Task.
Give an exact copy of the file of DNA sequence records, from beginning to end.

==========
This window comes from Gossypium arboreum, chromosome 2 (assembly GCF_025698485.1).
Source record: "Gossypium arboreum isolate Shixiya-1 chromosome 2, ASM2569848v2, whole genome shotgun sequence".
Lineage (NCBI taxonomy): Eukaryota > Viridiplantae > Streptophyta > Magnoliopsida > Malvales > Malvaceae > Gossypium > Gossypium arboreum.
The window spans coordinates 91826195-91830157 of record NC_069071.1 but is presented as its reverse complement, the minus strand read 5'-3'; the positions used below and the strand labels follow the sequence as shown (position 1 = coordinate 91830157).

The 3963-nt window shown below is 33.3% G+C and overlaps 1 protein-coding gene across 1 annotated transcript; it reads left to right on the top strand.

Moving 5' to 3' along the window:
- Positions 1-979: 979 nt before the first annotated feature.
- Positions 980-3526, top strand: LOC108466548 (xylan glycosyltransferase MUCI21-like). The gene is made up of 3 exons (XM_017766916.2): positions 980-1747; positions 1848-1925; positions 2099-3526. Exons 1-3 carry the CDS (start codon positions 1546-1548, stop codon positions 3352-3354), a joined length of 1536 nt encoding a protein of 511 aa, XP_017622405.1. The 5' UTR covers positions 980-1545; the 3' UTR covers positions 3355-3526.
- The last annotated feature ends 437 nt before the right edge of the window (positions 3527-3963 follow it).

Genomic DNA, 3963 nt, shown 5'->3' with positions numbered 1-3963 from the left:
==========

This window comes from Gossypium arboreum, chromosome 2 (assembly GCF_025698485.1).
Source record: "Gossypium arboreum isolate Shixiya-1 chromosome 2, ASM2569848v2, whole genome shotgun sequence".
Lineage (NCBI taxonomy): Eukaryota > Viridiplantae > Streptophyta > Magnoliopsida > Malvales > Malvaceae > Gossypium > Gossypium arboreum.
The window spans coordinates 91826195-91830157 of record NC_069071.1 but is presented as its reverse complement, the minus strand read 5'-3'; the positions used below and the strand labels follow the sequence as shown (position 1 = coordinate 91830157).

The 3963-nt window shown below is 33.3% G+C and overlaps 1 protein-coding gene across 1 annotated transcript; it reads left to right on the top strand.

Moving 5' to 3' along the window:
- Positions 1-979: 979 nt before the first annotated feature.
- Positions 980-3526, top strand: LOC108466548 (xylan glycosyltransferase MUCI21-like). The gene is made up of 3 exons (XM_017766916.2): positions 980-1747; positions 1848-1925; positions 2099-3526. Exons 1-3 carry the CDS (start codon positions 1546-1548, stop codon positions 3352-3354), a joined length of 1536 nt encoding a protein of 511 aa, XP_017622405.1. The 5' UTR covers positions 980-1545; the 3' UTR covers positions 3355-3526.
- The last annotated feature ends 437 nt before the right edge of the window (positions 3527-3963 follow it).

Genomic DNA, 3963 nt, shown 5'->3' with positions numbered 1-3963 from the left: